There is no proof that Jon Rahm is about to turn his back on the PGA Tour and join LIV Golf. There has been no confirmation that the world No 3 is about to sign a £500m contract with the Saudi league. Frankly, there is almost no information at all. But fervid rumours have been allowed to grow and spread for days, unanswered by Rahm or his camp, and the silence is deafening.
What seems clear is that there have been talks, although LIV has approached every elite golfer over the past two years so that is no real surprise. Rahm may yet still turn around and say no. But there is an increasing sense within golf that LIV will soon announce its biggest coup yet, bigger still than poaching Phil Mickelson, Brooks Koepka or Cameron Smith.
It would be something seismic. Rahm would be the first European giant to go. He is the reigning Masters champion and among the four best players in the world. He is the Saudis’ top realistic target, given how vigorously Tiger Woods and Rory McIlroy have denigrated LIV and ruled themselves out of a move.
If the rumours are true, it would be a giant blow to the PGA Tour, not only because Rahm’s exit would weaken the quality and attraction of its prize events, but because of what it would symbolise: an almighty power play ahead of pivotal peace talks between PGA Tour commissioner Jay Monahan and the governor of Saudi Arabia’s Public Investment fund, Yasir Al-Rumayyan, to shape the future of golf.
Many onlookers inferred from their bombshell unification announcement in June that there would no longer be this aggressive hunting of PGA stars, and that LIV might even be shut down, with the PIF instead agreeing to throw its weight behind golf’s traditional tours. But the Saudi onslaught on sport continues unabated. There have been numerous coups over the past few years, from securing a race on the F1 calendar to signing Cristiano Ronaldo. Rahm would be another bold win: an elite athlete at the very top of his game, lured away from a fragile PGA Tour.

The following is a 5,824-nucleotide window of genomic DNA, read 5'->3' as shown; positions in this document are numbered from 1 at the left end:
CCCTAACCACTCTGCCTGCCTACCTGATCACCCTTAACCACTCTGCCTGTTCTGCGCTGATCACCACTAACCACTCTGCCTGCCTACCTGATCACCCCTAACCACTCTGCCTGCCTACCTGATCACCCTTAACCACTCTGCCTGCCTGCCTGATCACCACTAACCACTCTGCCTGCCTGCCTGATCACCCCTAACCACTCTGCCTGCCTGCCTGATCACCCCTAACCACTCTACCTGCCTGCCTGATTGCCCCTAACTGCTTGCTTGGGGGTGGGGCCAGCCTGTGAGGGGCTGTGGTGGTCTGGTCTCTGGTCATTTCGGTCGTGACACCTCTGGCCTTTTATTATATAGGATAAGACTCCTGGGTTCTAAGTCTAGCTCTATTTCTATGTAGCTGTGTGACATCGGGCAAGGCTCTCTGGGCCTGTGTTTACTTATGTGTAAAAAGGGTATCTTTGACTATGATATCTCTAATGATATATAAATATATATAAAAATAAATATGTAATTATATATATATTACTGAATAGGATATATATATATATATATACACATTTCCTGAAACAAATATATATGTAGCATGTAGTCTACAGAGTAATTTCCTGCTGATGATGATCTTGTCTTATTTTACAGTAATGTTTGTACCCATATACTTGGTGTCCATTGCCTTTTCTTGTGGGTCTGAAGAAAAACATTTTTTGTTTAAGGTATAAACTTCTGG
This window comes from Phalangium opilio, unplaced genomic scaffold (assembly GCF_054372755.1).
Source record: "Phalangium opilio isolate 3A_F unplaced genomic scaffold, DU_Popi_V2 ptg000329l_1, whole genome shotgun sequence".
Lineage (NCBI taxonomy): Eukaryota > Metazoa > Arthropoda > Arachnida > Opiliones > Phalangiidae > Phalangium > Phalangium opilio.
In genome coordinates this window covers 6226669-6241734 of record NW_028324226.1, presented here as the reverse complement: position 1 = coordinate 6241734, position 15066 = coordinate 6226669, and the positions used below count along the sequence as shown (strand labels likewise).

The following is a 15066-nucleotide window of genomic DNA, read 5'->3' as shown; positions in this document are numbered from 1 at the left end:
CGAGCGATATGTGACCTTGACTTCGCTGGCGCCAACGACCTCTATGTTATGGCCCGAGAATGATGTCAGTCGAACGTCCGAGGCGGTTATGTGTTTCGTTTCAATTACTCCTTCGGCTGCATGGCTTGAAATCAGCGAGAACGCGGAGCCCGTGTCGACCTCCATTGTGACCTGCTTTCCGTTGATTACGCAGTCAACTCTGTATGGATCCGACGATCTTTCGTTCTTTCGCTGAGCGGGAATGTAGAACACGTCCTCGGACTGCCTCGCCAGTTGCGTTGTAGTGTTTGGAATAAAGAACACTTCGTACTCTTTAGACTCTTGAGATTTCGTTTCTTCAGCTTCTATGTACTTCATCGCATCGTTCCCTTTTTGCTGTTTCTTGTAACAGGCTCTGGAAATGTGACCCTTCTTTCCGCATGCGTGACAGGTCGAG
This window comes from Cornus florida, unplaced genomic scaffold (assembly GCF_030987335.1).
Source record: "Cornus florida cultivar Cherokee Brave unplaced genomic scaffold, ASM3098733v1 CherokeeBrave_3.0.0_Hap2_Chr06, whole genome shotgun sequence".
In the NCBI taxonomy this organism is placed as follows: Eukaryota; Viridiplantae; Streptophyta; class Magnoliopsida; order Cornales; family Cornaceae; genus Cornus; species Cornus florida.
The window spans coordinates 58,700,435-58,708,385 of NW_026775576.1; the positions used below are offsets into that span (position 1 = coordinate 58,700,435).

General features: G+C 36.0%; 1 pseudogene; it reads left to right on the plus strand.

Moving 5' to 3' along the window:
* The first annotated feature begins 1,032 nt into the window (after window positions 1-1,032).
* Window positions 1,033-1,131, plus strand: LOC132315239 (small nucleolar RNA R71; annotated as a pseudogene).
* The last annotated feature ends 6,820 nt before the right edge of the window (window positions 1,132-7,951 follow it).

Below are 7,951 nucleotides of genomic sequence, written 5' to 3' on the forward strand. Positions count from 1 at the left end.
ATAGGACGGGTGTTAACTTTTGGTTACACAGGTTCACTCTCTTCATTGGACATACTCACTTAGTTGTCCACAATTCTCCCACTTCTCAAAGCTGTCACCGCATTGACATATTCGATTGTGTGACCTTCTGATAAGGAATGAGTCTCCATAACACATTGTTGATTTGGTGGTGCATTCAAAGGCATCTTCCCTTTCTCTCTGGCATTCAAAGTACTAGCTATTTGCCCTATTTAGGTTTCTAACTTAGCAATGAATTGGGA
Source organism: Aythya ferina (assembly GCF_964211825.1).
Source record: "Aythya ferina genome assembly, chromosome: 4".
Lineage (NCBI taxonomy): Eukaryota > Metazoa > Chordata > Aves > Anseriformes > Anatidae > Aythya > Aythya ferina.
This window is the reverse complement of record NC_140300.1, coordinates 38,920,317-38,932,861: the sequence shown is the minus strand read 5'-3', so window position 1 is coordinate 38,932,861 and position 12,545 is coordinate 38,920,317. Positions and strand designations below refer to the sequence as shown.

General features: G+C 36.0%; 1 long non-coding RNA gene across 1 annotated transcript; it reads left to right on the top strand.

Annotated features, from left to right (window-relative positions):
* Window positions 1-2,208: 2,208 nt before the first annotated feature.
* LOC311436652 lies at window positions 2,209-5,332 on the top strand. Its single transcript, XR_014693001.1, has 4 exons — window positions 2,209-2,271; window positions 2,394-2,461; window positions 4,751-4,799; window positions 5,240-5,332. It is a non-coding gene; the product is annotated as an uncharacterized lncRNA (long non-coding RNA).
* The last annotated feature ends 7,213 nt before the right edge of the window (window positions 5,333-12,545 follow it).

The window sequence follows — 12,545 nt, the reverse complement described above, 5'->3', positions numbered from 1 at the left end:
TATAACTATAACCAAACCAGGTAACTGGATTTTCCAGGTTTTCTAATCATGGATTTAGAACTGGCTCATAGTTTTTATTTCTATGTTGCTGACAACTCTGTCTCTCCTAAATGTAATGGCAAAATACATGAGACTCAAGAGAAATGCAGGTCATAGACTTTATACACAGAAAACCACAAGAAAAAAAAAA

Given Monahan’s stated goal to unify the game, you can see why Rahm might think that taking an eye-watering paycheque to play for the Crushers or Fireballs for a year or two is worth the pain of walking away from some prestigious PGA events. If PGA-PIF talks go well then he might even be welcomed back in time to be eligible for the next Ryder Cup, in New York in 2025.
Even those in the know don’t seem to quite know what will happen next. Tiger Woods is at the heart of negotiations between the PGA Tour, the DP Tour and PIF, and said he’d be surprised if Rahm was jumping ship. Jordan Spieth, who recently joined Woods on the PGA Tour’s policy board following Rory McIlroy’s resignation, said Rahm’s exit “would really not be very good for us”.
“Rahm is one of the biggest assets that we have on the PGA Tour,” Spieth said. “I know there’s been some guys that have talked to him. I know he’s maybe weighing some decisions … I could speak probably on behalf of 200-plus PGA Tour players in saying that we really hope that he’s continuing with us.”
Ahead of the deadline for a decision on 31 December, there is still no clarity on how the merger will work in practice. One of the many sticking points is how to reintegrate LIV rebels into PGA Tour after they either resigned or were barred following their defection. It is a delicate time, and should Rahm switch sides it will only strengthen the Saudi hand.
“Everything is now at a time crunch,” Woods said of the talks. “It’s 24 hours a day just trying to figure it out. Part of the deal we’re working on [is] trying to find a pathway [for LIV rebels], whatever that looks like. There’s so many different scenarios and a lot of sleepless hours trying to figure that out and what it looks like.”